White coat hypertension (WCH) is most likely a disorder associated with metabolic syndrome.
The study was performed at the Internal Medicine Polyclinic of Dumlupinar University on routine check-up patients. WCH cases who were overweight or obese and desiring weight loss were divided into two subgroups according to whether they preferred to achieve weight loss by medication or diet therapy.
The study included 324 cases (204 females) with WCH, 45 of whom were in normal weight range. Therefore, 86.1% (279) of cases with WCH were either overweight or obese, and 41.3% (134) of all WCH cases had dyslipidemia. Twenty-five cases (14.7%) stopped metformin therapy due to excessive anorexia. At the end of a 6-month period, there were highly significant differences between the two groups with respect to the prevalences of resolved WCH, hyperbetalipoproteinemia, hypertriglyceridemia, dyslipidemia, overweight and obesity, and decreased fasting plasma glucose below 110 mg/dL (P < 0.001 for all).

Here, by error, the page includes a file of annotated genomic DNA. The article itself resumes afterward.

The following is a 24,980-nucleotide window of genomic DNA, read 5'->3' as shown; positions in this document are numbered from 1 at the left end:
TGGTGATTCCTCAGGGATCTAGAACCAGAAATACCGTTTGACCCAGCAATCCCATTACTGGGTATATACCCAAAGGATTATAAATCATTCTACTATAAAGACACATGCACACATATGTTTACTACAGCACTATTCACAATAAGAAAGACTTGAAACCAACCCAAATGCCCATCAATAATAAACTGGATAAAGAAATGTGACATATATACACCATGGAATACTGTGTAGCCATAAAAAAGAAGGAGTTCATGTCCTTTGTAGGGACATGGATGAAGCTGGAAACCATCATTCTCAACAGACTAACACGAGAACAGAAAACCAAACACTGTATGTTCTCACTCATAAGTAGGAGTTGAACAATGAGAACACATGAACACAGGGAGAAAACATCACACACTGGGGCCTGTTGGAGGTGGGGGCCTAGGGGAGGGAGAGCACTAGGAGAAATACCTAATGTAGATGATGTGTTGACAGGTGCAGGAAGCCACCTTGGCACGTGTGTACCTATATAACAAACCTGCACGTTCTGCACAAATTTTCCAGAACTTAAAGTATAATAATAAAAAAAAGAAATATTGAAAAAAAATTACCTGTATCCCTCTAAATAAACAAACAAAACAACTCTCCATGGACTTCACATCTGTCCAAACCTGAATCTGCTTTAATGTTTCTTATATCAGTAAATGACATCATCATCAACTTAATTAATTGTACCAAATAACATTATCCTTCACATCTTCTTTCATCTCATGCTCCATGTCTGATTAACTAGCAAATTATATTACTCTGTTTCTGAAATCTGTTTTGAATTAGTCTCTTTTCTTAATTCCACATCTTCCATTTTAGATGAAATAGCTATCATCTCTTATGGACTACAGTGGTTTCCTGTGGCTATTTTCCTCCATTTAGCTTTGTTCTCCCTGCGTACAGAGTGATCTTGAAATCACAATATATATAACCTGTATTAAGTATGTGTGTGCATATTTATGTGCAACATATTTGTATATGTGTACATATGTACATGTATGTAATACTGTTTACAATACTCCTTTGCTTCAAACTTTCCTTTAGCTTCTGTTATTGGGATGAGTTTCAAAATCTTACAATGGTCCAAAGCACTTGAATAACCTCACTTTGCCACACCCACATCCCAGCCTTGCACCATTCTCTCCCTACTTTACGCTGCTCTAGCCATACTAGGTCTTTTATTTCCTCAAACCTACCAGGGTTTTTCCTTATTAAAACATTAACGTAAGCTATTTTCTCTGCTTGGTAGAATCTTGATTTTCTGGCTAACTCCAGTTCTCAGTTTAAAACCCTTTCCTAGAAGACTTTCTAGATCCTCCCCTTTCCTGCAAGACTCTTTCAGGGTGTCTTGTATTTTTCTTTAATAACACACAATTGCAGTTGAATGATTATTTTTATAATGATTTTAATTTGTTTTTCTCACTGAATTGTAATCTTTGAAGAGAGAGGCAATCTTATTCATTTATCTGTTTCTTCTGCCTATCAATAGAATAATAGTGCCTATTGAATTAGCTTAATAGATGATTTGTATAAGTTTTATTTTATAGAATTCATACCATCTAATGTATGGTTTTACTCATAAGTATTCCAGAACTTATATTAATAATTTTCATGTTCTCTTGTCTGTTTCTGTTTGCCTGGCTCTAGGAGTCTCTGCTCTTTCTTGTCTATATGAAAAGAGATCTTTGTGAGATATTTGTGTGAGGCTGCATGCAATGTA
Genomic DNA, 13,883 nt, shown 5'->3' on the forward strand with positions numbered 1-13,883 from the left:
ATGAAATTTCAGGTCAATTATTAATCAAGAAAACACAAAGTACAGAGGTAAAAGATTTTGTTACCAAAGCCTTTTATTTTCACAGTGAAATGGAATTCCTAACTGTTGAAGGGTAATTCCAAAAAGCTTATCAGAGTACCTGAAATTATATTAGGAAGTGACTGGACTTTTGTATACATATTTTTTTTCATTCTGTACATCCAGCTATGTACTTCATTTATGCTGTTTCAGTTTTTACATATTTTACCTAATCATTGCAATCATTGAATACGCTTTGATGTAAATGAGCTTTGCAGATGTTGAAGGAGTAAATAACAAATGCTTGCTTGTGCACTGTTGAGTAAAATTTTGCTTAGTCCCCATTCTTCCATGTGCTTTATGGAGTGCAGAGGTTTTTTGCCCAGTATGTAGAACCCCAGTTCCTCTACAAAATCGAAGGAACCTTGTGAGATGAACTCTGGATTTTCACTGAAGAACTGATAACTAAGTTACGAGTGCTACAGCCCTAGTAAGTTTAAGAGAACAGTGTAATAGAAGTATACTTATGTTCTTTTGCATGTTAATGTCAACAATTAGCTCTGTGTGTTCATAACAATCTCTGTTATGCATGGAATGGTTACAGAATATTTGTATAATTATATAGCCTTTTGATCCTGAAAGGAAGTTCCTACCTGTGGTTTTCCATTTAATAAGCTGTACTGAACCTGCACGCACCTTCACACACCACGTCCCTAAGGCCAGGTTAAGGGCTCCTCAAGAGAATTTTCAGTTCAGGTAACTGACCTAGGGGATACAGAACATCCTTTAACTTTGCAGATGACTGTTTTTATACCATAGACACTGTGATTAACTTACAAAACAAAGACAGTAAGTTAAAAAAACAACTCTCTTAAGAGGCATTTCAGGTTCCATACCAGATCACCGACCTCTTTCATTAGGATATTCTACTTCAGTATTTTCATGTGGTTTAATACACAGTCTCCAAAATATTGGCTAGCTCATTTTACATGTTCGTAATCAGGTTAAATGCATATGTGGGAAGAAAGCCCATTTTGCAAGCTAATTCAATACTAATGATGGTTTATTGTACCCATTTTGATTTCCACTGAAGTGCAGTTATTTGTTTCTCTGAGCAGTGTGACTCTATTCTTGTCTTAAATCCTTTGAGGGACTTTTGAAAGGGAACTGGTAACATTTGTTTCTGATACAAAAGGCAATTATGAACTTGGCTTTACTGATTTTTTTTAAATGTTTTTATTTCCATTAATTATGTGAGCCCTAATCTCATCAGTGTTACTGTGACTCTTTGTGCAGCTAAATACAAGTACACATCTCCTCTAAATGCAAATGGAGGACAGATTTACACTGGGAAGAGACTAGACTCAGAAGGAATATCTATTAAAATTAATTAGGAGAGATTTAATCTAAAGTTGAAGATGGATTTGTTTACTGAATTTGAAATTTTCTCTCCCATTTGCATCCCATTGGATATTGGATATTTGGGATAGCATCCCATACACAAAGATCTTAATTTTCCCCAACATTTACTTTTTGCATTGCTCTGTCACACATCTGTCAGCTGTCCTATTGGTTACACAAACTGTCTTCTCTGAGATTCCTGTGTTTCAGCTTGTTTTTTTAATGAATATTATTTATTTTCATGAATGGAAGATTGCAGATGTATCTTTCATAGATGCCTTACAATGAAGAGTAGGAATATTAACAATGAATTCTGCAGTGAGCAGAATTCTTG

Due to gradually increased prevalences of impaired glucose tolerance, type 2 diabetes mellitus, dyslipidemia, excess body weight, and obesity-like disorders from sustained normotension towards WCH and hypertension (HT) cases, and very high prevalences of excess weight and dyslipidemia in the WCH group, WCH may be an associated disorder of metabolic syndrome rather than just being a predisposing factor of atherosclerosis or HT alone. Thus, the management of WCH should not focus solely on the regulation of blood pressure with antihypertensive medications, but rather on the prevention of future excess weight and various associated disorders, and metformin alone is an effective therapeutic option, most likely due to its powerful inhibitory effect on appetite.
2008 by the International Heart Journal Association